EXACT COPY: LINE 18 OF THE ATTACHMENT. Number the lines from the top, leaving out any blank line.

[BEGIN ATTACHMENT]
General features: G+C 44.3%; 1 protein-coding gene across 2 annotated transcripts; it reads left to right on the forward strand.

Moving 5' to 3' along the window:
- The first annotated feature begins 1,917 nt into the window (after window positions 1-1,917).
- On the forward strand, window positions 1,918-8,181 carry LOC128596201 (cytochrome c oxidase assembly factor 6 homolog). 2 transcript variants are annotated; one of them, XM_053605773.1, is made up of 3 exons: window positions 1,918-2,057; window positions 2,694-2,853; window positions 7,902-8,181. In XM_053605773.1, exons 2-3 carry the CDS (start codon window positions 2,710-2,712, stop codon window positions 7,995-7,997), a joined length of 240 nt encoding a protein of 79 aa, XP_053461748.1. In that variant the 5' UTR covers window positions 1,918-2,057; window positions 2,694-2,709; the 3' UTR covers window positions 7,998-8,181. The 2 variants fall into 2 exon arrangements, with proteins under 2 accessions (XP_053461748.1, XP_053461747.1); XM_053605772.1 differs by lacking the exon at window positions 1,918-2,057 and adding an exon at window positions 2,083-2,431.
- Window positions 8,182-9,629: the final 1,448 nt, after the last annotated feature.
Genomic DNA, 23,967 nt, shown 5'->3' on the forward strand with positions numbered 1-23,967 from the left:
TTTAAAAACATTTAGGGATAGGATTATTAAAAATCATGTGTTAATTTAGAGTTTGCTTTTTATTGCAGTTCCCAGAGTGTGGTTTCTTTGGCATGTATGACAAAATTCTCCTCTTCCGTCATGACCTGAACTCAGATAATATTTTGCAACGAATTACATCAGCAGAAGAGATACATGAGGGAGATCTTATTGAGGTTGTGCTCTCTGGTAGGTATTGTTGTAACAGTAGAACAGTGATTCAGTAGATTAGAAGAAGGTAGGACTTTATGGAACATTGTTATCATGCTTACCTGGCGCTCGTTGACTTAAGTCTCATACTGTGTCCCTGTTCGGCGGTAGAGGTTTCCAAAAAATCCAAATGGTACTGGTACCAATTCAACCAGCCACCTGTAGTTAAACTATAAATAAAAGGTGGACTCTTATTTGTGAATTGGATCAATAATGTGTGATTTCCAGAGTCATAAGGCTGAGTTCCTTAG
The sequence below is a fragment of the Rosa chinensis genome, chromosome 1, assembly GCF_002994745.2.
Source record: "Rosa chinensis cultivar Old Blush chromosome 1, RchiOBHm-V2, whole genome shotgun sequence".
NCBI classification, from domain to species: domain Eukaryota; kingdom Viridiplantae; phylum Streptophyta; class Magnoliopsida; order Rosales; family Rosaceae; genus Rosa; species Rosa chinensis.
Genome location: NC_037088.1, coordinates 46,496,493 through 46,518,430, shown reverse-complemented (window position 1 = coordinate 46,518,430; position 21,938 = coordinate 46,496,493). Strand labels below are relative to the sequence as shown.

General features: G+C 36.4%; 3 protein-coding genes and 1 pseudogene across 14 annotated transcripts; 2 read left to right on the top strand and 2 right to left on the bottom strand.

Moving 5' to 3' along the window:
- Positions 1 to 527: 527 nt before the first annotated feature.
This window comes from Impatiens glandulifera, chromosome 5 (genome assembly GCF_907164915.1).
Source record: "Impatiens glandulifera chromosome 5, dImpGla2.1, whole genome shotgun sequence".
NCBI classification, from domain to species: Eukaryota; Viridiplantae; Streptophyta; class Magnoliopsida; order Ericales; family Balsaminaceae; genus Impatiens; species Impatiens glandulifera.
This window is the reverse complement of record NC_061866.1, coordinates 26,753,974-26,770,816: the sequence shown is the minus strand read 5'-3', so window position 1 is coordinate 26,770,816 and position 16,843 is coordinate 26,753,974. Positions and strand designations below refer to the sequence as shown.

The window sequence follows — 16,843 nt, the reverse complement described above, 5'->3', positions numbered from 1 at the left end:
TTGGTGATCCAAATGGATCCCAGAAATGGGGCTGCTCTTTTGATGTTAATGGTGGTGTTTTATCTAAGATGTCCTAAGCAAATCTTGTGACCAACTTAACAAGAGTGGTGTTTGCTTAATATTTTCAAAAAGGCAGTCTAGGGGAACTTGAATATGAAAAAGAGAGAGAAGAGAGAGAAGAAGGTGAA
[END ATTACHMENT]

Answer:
This window is the reverse complement of record NC_061866.1, coordinates 26,753,974-26,770,816: the sequence shown is the minus strand read 5'-3', so window position 1 is coordinate 26,770,816 and position 16,843 is coordinate 26,753,974. Positions and strand designations below refer to the sequence as shown.